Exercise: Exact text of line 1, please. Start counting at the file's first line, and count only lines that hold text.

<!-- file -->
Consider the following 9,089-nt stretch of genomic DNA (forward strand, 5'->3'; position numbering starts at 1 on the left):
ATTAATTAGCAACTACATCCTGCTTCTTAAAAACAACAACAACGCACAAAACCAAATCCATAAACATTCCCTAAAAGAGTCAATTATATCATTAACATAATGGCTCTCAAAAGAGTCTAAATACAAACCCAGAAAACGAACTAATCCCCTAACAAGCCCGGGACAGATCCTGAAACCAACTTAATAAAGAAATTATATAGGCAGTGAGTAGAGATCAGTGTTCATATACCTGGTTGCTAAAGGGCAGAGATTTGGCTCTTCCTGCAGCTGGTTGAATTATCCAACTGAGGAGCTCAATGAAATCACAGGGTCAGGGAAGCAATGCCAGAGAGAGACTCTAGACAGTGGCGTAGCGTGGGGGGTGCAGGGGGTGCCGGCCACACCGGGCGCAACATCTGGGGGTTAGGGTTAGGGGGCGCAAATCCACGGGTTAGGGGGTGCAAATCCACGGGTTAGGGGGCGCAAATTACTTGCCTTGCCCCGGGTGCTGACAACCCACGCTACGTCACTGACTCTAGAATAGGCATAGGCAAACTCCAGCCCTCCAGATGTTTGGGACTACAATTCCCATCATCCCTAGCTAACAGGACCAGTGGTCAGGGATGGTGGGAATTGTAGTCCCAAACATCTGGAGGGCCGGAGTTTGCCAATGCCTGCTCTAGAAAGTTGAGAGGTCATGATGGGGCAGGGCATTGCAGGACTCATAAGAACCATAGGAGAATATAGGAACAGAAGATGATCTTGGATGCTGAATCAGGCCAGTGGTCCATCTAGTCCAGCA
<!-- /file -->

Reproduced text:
Consider the following 9,089-nt stretch of genomic DNA (forward strand, 5'->3'; position numbering starts at 1 on the left):